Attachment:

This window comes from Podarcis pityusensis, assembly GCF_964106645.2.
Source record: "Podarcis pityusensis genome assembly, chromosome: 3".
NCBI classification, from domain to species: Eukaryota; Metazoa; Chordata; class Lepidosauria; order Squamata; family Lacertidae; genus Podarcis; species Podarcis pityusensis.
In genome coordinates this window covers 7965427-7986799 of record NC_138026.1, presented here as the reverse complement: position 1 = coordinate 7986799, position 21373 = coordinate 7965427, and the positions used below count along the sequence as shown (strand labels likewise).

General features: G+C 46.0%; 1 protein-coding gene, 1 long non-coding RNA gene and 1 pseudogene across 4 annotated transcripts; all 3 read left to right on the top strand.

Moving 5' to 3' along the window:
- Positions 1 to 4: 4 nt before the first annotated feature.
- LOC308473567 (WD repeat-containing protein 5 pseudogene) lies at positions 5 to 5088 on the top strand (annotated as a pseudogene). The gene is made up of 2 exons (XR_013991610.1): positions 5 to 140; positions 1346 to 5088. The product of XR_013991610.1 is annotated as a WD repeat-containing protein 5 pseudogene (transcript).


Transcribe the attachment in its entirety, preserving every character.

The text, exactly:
This window comes from Podarcis pityusensis, assembly GCF_964106645.2.
Source record: "Podarcis pityusensis genome assembly, chromosome: 3".
NCBI classification, from domain to species: Eukaryota; Metazoa; Chordata; class Lepidosauria; order Squamata; family Lacertidae; genus Podarcis; species Podarcis pityusensis.
In genome coordinates this window covers 7965427-7986799 of record NC_138026.1, presented here as the reverse complement: position 1 = coordinate 7986799, position 21373 = coordinate 7965427, and the positions used below count along the sequence as shown (strand labels likewise).

General features: G+C 46.0%; 1 protein-coding gene, 1 long non-coding RNA gene and 1 pseudogene across 4 annotated transcripts; all 3 read left to right on the top strand.

Moving 5' to 3' along the window:
- Positions 1 to 4: 4 nt before the first annotated feature.
- LOC308473567 (WD repeat-containing protein 5 pseudogene) lies at positions 5 to 5088 on the top strand (annotated as a pseudogene). The gene is made up of 2 exons (XR_013991610.1): positions 5 to 140; positions 1346 to 5088. The product of XR_013991610.1 is annotated as a WD repeat-containing protein 5 pseudogene (transcript).